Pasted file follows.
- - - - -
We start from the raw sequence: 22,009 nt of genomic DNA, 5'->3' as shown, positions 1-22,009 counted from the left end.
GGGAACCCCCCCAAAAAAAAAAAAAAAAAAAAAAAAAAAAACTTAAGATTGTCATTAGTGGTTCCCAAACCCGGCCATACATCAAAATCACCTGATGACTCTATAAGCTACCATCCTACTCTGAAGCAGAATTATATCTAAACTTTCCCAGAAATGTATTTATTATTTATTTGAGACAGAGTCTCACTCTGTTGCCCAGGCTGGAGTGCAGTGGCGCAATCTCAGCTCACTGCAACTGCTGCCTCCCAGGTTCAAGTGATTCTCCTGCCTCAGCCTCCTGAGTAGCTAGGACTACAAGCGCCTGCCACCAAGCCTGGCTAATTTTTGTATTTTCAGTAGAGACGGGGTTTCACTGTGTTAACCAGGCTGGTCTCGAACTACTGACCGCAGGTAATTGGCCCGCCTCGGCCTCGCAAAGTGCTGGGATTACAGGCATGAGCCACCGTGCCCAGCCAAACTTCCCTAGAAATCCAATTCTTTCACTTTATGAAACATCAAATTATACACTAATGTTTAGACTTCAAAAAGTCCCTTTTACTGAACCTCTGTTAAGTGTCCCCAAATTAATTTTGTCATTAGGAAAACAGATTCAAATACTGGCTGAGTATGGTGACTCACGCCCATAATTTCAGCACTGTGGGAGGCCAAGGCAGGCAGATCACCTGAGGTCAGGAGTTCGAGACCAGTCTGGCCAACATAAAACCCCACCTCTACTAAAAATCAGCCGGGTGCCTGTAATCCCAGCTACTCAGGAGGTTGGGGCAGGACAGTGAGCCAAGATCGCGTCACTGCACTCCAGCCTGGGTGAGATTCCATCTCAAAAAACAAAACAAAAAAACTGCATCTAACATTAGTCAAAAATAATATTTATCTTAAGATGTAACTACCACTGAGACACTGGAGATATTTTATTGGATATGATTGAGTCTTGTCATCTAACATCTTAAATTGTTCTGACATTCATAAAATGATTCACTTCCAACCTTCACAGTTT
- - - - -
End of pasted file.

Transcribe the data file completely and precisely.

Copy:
We start from the raw sequence: 22,009 nt of genomic DNA, 5'->3' as shown, positions 1-22,009 counted from the left end.
GGGAACCCCCCCAAAAAAAAAAAAAAAAAAAAAAAAAAAAACTTAAGATTGTCATTAGTGGTTCCCAAACCCGGCCATACATCAAAATCACCTGATGACTCTATAAGCTACCATCCTACTCTGAAGCAGAATTATATCTAAACTTTCCCAGAAATGTATTTATTATTTATTTGAGACAGAGTCTCACTCTGTTGCCCAGGCTGGAGTGCAGTGGCGCAATCTCAGCTCACTGCAACTGCTGCCTCCCAGGTTCAAGTGATTCTCCTGCCTCAGCCTCCTGAGTAGCTAGGACTACAAGCGCCTGCCACCAAGCCTGGCTAATTTTTGTATTTTCAGTAGAGACGGGGTTTCACTGTGTTAACCAGGCTGGTCTCGAACTACTGACCGCAGGTAATTGGCCCGCCTCGGCCTCGCAAAGTGCTGGGATTACAGGCATGAGCCACCGTGCCCAGCCAAACTTCCCTAGAAATCCAATTCTTTCACTTTATGAAACATCAAATTATACACTAATGTTTAGACTTCAAAAAGTCCCTTTTACTGAACCTCTGTTAAGTGTCCCCAAATTAATTTTGTCATTAGGAAAACAGATTCAAATACTGGCTGAGTATGGTGACTCACGCCCATAATTTCAGCACTGTGGGAGGCCAAGGCAGGCAGATCACCTGAGGTCAGGAGTTCGAGACCAGTCTGGCCAACATAAAACCCCACCTCTACTAAAAATCAGCCGGGTGCCTGTAATCCCAGCTACTCAGGAGGTTGGGGCAGGACAGTGAGCCAAGATCGCGTCACTGCACTCCAGCCTGGGTGAGATTCCATCTCAAAAAACAAAACAAAAAAACTGCATCTAACATTAGTCAAAAATAATATTTATCTTAAGATGTAACTACCACTGAGACACTGGAGATATTTTATTGGATATGATTGAGTCTTGTCATCTAACATCTTAAATTGTTCTGACATTCATAAAATGATTCACTTCCAACCTTCACAGTTT